Why Australians Celebrate Christmas in July

Why Australians Celebrate Christmas in July

Don’t you just wish it could be Christmas every day? If you’re after some mid-year cheer in the southern hemisphere, you’re in luck, as there are Yuletide celebrations twice a year. It’s a great excuse to eat, drink and be merry, but many have been left questioning why Australians celebrate Christmas in July. The short answer? July marks the middle of winter in the southern hemisphere and the cooler temperatures lend themselves to all the cosy Christmas traditions - flickering fires, flowing mulled wine and wrapped presents waiting in anticipation beneath a bauble-clad tree. It’s easy to understand why our friends across the water want in on the wintery additions. In the Land Down Under, snow doesn’t blanket the beaches but rather the sun scorches and Christmas celebrators swap Santa costumes for swimsuits and flock to the sandy shores with barbeques and beers in hand. Read on to find out more about Christmas in July…


What is Christmas in July?

The Christmas in July phenomenon has spread its rather unusual festivities around the world, as more and more Yuletide enthusiasts find themselves reaching for the tinsel and cracking open the eggnog on the unlikely dates of the 24th and 25th of July. Of course, few do celebrations better than the Aussies, but why Australians celebrate Christmas in July is still somewhat of a mystery. It’s hard to distinguish where exactly this novel concept originated, but many guess that northern hemisphere expats are the likely culprits. Although some urban legends do tell of a Christmas celebrated in July at Keystone Camp in Brevard, North Carolina, in 1933. The occasion was complete with a decorated tree, false snow and a festive dip in the camp’s lake and Father Christmas was even in attendance!


Why Celebrate Christmas in July?

It’s easy to appreciate why this beloved holiday has double the yearly celebrations, especially when a Christmas forced to be held in summer lacks that cold wintery magic that we all know and love. Even now, as we near the big Christmas day in July, the need for this mid-year festivity is even more important, as we inch further from the pandemic that restricted so many of us from celebrating the holiday together. This second attempt at a merry Christmas gives those in need the opportunity to be with loved ones, as we make up for missed in-person moments.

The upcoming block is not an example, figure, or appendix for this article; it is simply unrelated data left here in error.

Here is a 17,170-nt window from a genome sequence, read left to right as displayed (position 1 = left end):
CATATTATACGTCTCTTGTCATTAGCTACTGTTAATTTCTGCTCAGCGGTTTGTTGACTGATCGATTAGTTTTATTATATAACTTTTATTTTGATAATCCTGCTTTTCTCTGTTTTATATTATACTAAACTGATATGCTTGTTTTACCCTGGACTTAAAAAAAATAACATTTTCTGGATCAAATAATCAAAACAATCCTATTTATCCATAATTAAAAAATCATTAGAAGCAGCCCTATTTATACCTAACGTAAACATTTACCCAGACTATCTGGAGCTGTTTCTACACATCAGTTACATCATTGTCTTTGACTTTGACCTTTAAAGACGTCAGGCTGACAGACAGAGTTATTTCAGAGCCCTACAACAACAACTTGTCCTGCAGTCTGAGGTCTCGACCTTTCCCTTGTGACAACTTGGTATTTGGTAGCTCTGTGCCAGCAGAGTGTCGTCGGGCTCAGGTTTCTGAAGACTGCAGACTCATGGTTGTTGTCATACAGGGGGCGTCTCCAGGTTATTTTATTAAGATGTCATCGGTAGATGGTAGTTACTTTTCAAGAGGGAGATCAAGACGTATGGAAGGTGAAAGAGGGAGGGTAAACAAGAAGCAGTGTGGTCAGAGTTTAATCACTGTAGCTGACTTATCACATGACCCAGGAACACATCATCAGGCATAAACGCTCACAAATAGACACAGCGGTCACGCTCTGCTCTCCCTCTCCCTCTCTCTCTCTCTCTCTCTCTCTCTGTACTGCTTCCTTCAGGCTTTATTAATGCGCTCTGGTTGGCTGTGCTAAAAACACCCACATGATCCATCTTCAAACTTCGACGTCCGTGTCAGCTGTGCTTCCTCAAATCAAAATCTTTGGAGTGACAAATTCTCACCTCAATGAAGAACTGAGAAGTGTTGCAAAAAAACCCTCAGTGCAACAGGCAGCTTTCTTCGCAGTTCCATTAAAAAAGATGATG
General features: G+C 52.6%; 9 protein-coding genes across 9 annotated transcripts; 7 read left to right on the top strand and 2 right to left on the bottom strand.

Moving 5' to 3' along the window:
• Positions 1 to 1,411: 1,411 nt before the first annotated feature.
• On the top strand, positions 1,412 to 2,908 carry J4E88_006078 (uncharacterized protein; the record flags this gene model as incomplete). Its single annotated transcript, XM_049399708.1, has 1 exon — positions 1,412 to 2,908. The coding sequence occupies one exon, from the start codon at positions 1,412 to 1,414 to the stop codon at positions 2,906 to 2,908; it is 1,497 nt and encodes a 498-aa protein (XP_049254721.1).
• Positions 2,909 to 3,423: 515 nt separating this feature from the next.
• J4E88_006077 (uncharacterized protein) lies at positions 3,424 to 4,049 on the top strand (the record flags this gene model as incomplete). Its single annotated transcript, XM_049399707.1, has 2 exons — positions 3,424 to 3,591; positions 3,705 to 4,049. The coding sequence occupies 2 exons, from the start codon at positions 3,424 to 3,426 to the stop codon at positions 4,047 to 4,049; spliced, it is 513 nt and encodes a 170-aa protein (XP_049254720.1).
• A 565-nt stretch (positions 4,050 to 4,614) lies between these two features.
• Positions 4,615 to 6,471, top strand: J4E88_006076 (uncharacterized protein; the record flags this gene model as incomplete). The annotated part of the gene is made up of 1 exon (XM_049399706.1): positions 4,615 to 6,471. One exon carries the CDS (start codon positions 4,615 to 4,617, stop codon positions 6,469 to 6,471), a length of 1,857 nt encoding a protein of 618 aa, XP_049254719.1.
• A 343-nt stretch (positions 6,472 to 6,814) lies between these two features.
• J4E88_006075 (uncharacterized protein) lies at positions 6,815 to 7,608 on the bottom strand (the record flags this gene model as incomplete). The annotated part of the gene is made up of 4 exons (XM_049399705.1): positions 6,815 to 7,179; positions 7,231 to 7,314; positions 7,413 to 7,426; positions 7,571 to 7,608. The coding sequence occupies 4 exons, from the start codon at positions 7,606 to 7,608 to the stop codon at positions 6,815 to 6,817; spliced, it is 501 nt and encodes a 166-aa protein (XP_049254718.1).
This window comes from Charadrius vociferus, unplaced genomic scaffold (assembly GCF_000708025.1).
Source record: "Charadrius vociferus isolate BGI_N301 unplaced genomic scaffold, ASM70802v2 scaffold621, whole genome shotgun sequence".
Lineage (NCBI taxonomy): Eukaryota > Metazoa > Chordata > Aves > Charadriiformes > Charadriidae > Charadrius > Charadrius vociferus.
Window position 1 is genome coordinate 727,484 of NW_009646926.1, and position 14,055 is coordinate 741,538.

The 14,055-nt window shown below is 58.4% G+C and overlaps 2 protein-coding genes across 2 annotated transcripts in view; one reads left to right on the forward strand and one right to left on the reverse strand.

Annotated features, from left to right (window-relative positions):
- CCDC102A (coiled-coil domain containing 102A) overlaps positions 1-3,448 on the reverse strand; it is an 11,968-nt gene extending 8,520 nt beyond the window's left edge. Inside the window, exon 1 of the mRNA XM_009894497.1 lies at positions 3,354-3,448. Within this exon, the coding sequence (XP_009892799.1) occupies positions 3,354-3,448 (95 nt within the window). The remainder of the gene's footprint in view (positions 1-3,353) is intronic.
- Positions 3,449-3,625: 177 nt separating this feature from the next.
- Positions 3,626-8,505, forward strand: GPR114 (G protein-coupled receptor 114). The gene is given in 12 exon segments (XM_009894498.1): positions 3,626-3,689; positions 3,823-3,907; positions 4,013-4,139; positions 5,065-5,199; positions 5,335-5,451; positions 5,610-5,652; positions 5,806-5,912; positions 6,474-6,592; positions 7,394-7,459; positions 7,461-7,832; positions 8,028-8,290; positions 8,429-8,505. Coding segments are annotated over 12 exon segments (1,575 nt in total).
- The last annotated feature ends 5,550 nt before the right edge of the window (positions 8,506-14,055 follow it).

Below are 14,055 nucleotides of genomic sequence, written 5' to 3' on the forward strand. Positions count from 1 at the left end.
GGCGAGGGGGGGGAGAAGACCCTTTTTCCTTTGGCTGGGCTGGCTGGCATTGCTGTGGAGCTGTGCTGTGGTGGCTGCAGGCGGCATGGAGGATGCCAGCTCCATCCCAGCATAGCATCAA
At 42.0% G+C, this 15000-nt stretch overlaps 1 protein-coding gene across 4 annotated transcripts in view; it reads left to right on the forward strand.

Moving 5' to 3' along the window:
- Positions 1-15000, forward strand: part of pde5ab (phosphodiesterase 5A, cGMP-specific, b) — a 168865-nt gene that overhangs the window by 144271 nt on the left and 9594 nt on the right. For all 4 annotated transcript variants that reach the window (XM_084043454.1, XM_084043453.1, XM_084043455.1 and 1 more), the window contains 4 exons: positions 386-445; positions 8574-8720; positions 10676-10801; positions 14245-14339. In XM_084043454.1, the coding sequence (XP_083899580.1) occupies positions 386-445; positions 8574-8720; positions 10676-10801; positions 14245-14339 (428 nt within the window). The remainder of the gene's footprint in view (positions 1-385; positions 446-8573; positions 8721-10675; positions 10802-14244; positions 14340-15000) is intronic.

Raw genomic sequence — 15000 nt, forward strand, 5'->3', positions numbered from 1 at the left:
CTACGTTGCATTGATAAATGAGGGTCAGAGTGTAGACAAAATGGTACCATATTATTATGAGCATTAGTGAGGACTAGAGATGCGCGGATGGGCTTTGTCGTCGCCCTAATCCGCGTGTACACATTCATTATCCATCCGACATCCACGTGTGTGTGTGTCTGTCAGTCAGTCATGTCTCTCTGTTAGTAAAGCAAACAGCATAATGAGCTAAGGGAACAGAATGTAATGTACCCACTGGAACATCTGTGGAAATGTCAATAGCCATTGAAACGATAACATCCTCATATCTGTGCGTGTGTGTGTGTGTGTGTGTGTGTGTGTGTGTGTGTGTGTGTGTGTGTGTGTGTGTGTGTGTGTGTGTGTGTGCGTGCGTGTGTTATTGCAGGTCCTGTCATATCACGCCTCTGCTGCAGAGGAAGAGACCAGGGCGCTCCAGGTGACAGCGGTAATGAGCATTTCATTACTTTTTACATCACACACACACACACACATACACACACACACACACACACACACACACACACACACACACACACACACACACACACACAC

Where to Holiday During the Not-so-Festive Season

While Michael Bublé and Mariah Carey defrost early in time to serenade the occasion and spread some Christmas cheer, jet across to Australia to celebrate all things Christmassy. Whether its sun seeking in the state of Queensland, where you’ll find restaurants boasting festive menus and overflowing gravy boats or experiencing Canberra’s Christmas in July Festival at the National Rose Garden, there is a Noël-themed celebration for all that believe in the magic of Christmas. If snow is a must, you can even head to the slopes of Thredbo or Perisher where there are snow sports galore, as well as a steady stream of skiing Santas who can be found crisscrossing their way down the course; it’s impossible not to feel the festive spirit.


How to Celebrate Christmas in July

You don’t have to travel all the way to Australia to celebrate Christmas in July. Don your best and most garish Christmas attire and scoff a mince pie and you’ll likely find yourself feeling sufficiently festive, despite the considerably warmer weather. Of course, with occasions like this, personal traditions will often be the most poignant, but for the real authentic Australian Christmas in July celebration, it’s all about decking the halls with winter-meets-summer decorations (we’re talking starfish replacing angels on top of the Christmas tree); getting creative with the festive feast (barbequed turkey anyone?) and remembering that the true spirit of Christmas doesn’t always have to mean lavish gifts. Often, it’s about who’s around the table, asking for more potatoes, reeling off Christmas cracker jokes and generally sharing memory-making moments with your loved ones.